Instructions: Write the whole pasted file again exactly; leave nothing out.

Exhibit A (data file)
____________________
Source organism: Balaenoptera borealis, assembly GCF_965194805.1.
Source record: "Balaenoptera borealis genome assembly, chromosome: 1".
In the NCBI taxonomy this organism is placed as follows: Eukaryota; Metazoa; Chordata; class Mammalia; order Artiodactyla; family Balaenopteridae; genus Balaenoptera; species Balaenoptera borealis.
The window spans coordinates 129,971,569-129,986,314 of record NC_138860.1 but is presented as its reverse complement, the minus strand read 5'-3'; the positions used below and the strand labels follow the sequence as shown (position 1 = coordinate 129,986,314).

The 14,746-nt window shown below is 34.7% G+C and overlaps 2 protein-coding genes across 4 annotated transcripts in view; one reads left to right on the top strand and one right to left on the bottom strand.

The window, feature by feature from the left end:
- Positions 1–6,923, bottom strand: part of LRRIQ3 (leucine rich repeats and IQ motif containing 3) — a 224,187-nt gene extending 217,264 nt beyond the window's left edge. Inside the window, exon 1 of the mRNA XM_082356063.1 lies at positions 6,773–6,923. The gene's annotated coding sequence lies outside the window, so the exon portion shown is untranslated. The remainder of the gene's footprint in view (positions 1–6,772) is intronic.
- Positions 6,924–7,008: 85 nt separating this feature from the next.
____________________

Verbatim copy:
Source organism: Balaenoptera borealis, assembly GCF_965194805.1.
Source record: "Balaenoptera borealis genome assembly, chromosome: 1".
In the NCBI taxonomy this organism is placed as follows: Eukaryota; Metazoa; Chordata; class Mammalia; order Artiodactyla; family Balaenopteridae; genus Balaenoptera; species Balaenoptera borealis.
The window spans coordinates 129,971,569-129,986,314 of record NC_138860.1 but is presented as its reverse complement, the minus strand read 5'-3'; the positions used below and the strand labels follow the sequence as shown (position 1 = coordinate 129,986,314).

The 14,746-nt window shown below is 34.7% G+C and overlaps 2 protein-coding genes across 4 annotated transcripts in view; one reads left to right on the top strand and one right to left on the bottom strand.

The window, feature by feature from the left end:
- Positions 1–6,923, bottom strand: part of LRRIQ3 (leucine rich repeats and IQ motif containing 3) — a 224,187-nt gene extending 217,264 nt beyond the window's left edge. Inside the window, exon 1 of the mRNA XM_082356063.1 lies at positions 6,773–6,923. The gene's annotated coding sequence lies outside the window, so the exon portion shown is untranslated. The remainder of the gene's footprint in view (positions 1–6,772) is intronic.
- Positions 6,924–7,008: 85 nt separating this feature from the next.